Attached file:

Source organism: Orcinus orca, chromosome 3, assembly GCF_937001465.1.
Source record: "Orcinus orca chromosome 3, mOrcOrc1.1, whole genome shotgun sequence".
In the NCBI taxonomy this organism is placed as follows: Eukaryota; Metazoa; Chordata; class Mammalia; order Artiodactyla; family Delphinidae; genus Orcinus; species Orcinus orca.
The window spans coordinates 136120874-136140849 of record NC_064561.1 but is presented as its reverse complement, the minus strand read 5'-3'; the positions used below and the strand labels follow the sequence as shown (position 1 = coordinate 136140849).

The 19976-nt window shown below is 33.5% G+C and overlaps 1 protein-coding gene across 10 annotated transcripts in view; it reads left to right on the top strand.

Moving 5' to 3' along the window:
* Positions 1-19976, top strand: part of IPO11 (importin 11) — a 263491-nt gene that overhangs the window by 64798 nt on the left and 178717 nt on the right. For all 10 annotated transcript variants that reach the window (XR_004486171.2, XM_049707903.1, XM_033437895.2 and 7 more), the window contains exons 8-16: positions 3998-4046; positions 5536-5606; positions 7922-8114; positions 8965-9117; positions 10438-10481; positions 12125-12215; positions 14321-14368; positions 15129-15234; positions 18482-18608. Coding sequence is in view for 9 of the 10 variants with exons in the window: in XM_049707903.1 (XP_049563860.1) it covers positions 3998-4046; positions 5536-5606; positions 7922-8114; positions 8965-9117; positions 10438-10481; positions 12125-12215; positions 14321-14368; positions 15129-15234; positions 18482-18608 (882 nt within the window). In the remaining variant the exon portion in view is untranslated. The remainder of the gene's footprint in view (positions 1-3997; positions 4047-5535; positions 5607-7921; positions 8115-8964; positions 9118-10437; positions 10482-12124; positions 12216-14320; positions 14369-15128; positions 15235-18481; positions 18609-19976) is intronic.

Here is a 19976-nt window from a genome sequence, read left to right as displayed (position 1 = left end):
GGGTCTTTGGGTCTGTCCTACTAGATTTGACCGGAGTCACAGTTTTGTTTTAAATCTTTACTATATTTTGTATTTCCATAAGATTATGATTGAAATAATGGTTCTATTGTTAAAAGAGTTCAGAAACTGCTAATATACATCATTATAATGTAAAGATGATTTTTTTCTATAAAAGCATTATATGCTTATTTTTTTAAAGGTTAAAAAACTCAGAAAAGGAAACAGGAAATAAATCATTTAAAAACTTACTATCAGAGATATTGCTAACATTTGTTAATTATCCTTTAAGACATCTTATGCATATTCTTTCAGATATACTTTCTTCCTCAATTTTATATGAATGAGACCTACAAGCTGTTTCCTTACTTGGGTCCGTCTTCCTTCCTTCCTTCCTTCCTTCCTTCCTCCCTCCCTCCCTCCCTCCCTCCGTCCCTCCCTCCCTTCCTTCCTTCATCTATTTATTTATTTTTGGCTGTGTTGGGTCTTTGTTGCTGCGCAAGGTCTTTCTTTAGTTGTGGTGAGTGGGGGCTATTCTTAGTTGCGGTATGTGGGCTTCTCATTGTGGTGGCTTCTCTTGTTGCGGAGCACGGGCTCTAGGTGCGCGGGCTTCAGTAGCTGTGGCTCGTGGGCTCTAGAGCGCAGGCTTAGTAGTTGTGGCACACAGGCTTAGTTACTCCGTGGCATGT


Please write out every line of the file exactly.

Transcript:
Source organism: Orcinus orca, chromosome 3, assembly GCF_937001465.1.
Source record: "Orcinus orca chromosome 3, mOrcOrc1.1, whole genome shotgun sequence".
In the NCBI taxonomy this organism is placed as follows: Eukaryota; Metazoa; Chordata; class Mammalia; order Artiodactyla; family Delphinidae; genus Orcinus; species Orcinus orca.
The window spans coordinates 136120874-136140849 of record NC_064561.1 but is presented as its reverse complement, the minus strand read 5'-3'; the positions used below and the strand labels follow the sequence as shown (position 1 = coordinate 136140849).

The 19976-nt window shown below is 33.5% G+C and overlaps 1 protein-coding gene across 10 annotated transcripts in view; it reads left to right on the top strand.

Moving 5' to 3' along the window:
* Positions 1-19976, top strand: part of IPO11 (importin 11) — a 263491-nt gene that overhangs the window by 64798 nt on the left and 178717 nt on the right. For all 10 annotated transcript variants that reach the window (XR_004486171.2, XM_049707903.1, XM_033437895.2 and 7 more), the window contains exons 8-16: positions 3998-4046; positions 5536-5606; positions 7922-8114; positions 8965-9117; positions 10438-10481; positions 12125-12215; positions 14321-14368; positions 15129-15234; positions 18482-18608. Coding sequence is in view for 9 of the 10 variants with exons in the window: in XM_049707903.1 (XP_049563860.1) it covers positions 3998-4046; positions 5536-5606; positions 7922-8114; positions 8965-9117; positions 10438-10481; positions 12125-12215; positions 14321-14368; positions 15129-15234; positions 18482-18608 (882 nt within the window). In the remaining variant the exon portion in view is untranslated. The remainder of the gene's footprint in view (positions 1-3997; positions 4047-5535; positions 5607-7921; positions 8115-8964; positions 9118-10437; positions 10482-12124; positions 12216-14320; positions 14369-15128; positions 15235-18481; positions 18609-19976) is intronic.

Here is a 19976-nt window from a genome sequence, read left to right as displayed (position 1 = left end):
GGGTCTTTGGGTCTGTCCTACTAGATTTGACCGGAGTCACAGTTTTGTTTTAAATCTTTACTATATTTTGTATTTCCATAAGATTATGATTGAAATAATGGTTCTATTGTTAAAAGAGTTCAGAAACTGCTAATATACATCATTATAATGTAAAGATGATTTTTTTCTATAAAAGCATTATATGCTTATTTTTTTAAAGGTTAAAAAACTCAGAAAAGGAAACAGGAAATAAATCATTTAAAAACTTACTATCAGAGATATTGCTAACATTTGTTAATTATCCTTTAAGACATCTTATGCATATTCTTTCAGATATACTTTCTTCCTCAATTTTATATGAATGAGACCTACAAGCTGTTTCCTTACTTGGGTCCGTCTTCCTTCCTTCCTTCCTTCCTTCCTTCCTCCCTCCCTCCCTCCCTCCCTCCGTCCCTCCCTCCCTTCCTTCCTTCATCTATTTATTTATTTTTGGCTGTGTTGGGTCTTTGTTGCTGCGCAAGGTCTTTCTTTAGTTGTGGTGAGTGGGGGCTATTCTTAGTTGCGGTATGTGGGCTTCTCATTGTGGTGGCTTCTCTTGTTGCGGAGCACGGGCTCTAGGTGCGCGGGCTTCAGTAGCTGTGGCTCGTGGGCTCTAGAGCGCAGGCTTAGTAGTTGTGGCACACAGGCTTAGTTACTCCGTGGCATGT